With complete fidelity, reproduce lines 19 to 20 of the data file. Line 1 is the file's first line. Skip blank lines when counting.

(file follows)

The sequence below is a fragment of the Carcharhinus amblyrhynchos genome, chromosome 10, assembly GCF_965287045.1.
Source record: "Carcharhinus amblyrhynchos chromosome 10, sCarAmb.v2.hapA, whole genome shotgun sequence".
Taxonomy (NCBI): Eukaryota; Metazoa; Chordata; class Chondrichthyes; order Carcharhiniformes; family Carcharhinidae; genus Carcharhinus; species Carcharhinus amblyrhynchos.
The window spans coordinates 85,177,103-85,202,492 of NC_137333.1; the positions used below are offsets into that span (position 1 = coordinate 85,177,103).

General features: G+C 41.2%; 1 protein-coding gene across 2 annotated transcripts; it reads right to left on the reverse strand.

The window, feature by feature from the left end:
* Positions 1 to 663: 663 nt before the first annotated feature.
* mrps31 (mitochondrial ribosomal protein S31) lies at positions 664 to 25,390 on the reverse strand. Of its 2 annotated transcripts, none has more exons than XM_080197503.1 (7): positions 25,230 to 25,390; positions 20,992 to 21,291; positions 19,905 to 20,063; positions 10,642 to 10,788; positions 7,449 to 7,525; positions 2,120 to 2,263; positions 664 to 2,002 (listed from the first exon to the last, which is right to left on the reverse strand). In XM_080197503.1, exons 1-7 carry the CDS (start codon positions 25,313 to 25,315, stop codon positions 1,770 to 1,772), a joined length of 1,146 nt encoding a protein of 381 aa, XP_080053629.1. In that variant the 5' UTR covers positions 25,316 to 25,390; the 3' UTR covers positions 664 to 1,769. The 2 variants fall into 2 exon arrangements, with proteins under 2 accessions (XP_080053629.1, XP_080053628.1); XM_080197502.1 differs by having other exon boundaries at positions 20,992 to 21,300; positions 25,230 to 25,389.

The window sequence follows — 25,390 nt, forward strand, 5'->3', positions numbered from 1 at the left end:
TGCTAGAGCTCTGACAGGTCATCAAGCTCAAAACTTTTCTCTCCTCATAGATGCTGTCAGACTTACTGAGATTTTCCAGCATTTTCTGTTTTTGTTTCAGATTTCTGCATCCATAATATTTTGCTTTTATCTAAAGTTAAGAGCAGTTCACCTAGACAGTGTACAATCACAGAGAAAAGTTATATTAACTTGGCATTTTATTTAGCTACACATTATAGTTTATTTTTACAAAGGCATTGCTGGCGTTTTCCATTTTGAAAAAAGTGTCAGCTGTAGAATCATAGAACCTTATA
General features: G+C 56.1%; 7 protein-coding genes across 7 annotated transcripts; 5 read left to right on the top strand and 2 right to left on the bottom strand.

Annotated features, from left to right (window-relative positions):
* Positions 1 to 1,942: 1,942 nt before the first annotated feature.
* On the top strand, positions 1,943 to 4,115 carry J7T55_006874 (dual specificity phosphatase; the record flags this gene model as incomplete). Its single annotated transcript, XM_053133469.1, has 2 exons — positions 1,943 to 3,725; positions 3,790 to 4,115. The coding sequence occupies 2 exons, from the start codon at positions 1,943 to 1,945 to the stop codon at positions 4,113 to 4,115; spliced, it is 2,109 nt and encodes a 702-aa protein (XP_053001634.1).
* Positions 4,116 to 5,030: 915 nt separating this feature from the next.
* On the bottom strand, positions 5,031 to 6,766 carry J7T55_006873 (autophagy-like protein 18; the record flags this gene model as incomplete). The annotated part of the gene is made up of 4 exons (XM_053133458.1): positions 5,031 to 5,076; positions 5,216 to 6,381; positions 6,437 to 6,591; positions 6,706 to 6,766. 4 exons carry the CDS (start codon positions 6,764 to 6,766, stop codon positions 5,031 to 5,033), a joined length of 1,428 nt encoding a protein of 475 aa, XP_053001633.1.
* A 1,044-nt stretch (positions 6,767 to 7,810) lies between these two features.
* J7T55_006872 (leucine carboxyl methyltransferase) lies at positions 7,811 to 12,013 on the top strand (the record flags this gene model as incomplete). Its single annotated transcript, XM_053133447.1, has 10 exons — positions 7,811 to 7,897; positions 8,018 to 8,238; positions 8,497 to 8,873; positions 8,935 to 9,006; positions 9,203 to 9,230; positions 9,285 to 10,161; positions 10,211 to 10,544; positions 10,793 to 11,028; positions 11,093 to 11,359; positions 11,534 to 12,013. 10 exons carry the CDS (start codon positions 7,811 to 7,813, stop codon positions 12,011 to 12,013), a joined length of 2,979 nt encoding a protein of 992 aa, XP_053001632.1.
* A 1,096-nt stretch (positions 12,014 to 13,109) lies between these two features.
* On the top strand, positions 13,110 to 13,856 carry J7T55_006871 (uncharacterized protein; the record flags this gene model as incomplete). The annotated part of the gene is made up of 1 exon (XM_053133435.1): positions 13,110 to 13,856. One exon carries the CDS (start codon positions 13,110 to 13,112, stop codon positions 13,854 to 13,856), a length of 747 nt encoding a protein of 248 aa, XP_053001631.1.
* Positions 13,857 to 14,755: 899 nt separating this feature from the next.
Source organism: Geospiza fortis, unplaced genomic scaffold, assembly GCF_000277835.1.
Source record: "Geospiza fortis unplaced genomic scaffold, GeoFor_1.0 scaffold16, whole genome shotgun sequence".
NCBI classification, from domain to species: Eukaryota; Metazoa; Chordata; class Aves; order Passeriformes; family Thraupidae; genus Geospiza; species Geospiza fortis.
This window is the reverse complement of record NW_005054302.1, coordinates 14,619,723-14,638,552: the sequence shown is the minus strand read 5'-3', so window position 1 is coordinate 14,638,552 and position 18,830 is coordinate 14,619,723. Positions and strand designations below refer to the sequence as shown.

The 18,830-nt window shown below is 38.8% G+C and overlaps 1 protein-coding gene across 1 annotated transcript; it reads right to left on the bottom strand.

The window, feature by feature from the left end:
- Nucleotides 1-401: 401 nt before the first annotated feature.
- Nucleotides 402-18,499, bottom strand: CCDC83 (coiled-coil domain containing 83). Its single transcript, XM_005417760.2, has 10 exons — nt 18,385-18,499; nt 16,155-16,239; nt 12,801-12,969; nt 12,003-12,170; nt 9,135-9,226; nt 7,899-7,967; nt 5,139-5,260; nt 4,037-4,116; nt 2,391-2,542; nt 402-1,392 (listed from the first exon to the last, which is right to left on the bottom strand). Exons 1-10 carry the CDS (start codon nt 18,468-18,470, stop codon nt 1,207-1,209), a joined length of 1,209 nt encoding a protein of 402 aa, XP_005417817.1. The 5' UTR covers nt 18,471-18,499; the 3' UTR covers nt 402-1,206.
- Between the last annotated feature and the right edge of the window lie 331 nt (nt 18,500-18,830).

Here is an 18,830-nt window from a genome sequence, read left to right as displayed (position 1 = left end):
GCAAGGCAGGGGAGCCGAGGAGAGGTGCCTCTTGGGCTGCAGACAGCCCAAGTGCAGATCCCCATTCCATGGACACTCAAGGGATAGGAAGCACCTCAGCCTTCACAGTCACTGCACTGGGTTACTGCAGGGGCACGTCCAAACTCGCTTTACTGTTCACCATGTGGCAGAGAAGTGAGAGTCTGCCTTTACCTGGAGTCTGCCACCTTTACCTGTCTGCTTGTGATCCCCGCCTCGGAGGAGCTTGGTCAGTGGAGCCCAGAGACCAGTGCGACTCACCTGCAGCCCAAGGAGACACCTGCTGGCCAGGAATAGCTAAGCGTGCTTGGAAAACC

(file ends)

* A 1,096-nt stretch (positions 12,014 to 13,109) lies between these two features.
* On the top strand, positions 13,110 to 13,856 carry J7T55_006871 (uncharacterized protein; the record flags this gene model as incomplete). The annotated part of the gene is made up of 1 exon (XM_053133435.1): positions 13,110 to 13,856. One exon carries the CDS (start codon positions 13,110 to 13,112, stop codon positions 13,854 to 13,856), a length of 747 nt encoding a protein of 248 aa, XP_053001631.1.